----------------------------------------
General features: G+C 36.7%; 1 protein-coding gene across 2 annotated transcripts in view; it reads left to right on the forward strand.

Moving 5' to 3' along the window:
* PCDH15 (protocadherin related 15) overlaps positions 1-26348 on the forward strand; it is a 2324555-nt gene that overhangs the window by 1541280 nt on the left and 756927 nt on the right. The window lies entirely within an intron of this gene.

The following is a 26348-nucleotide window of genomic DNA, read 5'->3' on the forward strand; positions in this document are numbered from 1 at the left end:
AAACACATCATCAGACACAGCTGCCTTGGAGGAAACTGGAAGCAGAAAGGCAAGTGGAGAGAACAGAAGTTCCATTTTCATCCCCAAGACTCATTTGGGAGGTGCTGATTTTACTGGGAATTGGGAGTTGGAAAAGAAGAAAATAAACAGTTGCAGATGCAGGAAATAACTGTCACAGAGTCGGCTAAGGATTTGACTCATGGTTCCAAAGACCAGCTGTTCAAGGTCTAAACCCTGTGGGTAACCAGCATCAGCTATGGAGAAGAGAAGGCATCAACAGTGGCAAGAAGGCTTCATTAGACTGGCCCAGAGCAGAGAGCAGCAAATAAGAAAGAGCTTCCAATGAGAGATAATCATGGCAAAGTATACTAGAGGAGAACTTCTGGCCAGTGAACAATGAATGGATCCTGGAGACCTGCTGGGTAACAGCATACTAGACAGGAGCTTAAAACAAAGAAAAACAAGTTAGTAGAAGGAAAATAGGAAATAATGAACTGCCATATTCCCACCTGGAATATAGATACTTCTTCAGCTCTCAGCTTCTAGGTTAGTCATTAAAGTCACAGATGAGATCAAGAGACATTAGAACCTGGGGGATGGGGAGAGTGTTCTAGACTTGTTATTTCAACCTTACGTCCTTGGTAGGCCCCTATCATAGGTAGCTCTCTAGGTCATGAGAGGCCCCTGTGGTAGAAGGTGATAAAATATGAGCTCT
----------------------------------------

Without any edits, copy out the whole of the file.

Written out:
General features: G+C 36.7%; 1 protein-coding gene across 2 annotated transcripts in view; it reads left to right on the forward strand.

Moving 5' to 3' along the window:
* PCDH15 (protocadherin related 15) overlaps positions 1-26348 on the forward strand; it is a 2324555-nt gene that overhangs the window by 1541280 nt on the left and 756927 nt on the right. The window lies entirely within an intron of this gene.

The following is a 26348-nucleotide window of genomic DNA, read 5'->3' on the forward strand; positions in this document are numbered from 1 at the left end:
AAACACATCATCAGACACAGCTGCCTTGGAGGAAACTGGAAGCAGAAAGGCAAGTGGAGAGAACAGAAGTTCCATTTTCATCCCCAAGACTCATTTGGGAGGTGCTGATTTTACTGGGAATTGGGAGTTGGAAAAGAAGAAAATAAACAGTTGCAGATGCAGGAAATAACTGTCACAGAGTCGGCTAAGGATTTGACTCATGGTTCCAAAGACCAGCTGTTCAAGGTCTAAACCCTGTGGGTAACCAGCATCAGCTATGGAGAAGAGAAGGCATCAACAGTGGCAAGAAGGCTTCATTAGACTGGCCCAGAGCAGAGAGCAGCAAATAAGAAAGAGCTTCCAATGAGAGATAATCATGGCAAAGTATACTAGAGGAGAACTTCTGGCCAGTGAACAATGAATGGATCCTGGAGACCTGCTGGGTAACAGCATACTAGACAGGAGCTTAAAACAAAGAAAAACAAGTTAGTAGAAGGAAAATAGGAAATAATGAACTGCCATATTCCCACCTGGAATATAGATACTTCTTCAGCTCTCAGCTTCTAGGTTAGTCATTAAAGTCACAGATGAGATCAAGAGACATTAGAACCTGGGGGATGGGGAGAGTGTTCTAGACTTGTTATTTCAACCTTACGTCCTTGGTAGGCCCCTATCATAGGTAGCTCTCTAGGTCATGAGAGGCCCCTGTGGTAGAAGGTGATAAAATATGAGCTCT